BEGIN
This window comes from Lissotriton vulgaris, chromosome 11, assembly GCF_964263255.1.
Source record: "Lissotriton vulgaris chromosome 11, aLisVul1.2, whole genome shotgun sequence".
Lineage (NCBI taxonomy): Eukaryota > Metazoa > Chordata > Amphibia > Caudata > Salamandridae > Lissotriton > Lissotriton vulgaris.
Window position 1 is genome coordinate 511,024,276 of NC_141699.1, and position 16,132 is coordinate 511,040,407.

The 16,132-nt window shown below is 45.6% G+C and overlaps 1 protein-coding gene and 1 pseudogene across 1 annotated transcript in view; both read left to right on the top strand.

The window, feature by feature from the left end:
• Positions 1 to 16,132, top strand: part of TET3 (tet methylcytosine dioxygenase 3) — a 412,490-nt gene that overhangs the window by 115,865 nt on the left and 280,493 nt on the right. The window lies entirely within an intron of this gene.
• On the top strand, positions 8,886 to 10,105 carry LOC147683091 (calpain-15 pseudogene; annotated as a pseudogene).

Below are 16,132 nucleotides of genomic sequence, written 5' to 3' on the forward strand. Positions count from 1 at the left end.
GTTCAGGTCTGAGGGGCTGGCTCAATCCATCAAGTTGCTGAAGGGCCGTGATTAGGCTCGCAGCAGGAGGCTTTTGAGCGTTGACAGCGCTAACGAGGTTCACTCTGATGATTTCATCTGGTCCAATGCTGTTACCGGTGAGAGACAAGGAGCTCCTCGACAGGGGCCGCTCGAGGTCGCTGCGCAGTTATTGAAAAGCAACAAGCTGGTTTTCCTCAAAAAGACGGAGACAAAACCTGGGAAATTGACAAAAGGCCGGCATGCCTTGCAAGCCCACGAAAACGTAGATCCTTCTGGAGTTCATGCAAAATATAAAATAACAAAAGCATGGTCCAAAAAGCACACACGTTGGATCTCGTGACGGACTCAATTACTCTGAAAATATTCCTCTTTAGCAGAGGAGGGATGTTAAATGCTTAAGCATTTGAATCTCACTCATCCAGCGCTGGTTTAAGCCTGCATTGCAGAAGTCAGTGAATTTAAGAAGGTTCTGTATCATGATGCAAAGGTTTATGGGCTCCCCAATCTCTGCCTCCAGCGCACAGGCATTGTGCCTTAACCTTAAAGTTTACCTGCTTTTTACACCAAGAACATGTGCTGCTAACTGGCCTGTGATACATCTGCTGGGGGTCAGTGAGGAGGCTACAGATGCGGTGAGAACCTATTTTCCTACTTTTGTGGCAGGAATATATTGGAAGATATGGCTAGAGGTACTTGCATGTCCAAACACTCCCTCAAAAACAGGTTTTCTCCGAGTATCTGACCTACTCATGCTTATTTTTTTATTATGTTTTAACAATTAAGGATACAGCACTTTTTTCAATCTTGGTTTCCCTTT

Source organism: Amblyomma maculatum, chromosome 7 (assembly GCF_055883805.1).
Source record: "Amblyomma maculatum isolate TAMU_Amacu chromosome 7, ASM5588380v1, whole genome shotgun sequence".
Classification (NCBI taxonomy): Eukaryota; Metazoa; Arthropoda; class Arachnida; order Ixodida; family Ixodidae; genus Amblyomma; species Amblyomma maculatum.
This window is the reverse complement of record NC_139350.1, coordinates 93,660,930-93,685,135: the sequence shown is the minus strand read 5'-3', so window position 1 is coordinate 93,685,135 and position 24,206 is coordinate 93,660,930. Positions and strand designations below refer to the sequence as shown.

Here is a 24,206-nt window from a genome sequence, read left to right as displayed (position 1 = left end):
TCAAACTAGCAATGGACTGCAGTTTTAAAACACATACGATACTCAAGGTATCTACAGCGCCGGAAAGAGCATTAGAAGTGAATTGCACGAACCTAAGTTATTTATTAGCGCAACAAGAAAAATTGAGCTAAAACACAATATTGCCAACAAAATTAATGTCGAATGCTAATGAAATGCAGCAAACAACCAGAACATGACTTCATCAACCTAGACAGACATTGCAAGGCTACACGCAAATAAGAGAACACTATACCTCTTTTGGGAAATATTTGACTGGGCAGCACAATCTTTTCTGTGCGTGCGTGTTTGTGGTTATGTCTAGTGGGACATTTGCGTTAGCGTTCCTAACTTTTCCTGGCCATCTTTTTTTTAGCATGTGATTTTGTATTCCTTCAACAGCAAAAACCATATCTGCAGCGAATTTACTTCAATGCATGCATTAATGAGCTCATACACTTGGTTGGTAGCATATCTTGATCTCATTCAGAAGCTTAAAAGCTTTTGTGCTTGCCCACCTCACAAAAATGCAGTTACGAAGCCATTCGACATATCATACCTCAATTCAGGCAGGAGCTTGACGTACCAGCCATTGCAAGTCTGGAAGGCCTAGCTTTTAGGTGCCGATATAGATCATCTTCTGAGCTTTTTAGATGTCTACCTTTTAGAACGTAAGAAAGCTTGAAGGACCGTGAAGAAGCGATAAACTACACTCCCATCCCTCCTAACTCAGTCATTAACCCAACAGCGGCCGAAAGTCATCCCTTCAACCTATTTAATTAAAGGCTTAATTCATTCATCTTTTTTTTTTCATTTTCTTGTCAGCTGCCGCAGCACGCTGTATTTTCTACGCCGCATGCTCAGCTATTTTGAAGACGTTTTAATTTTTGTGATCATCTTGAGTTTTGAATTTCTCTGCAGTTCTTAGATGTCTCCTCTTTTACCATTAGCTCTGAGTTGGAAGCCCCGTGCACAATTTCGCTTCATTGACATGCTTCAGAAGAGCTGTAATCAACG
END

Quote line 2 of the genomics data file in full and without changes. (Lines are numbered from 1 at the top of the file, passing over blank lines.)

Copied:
Source record: "Lissotriton vulgaris chromosome 11, aLisVul1.2, whole genome shotgun sequence".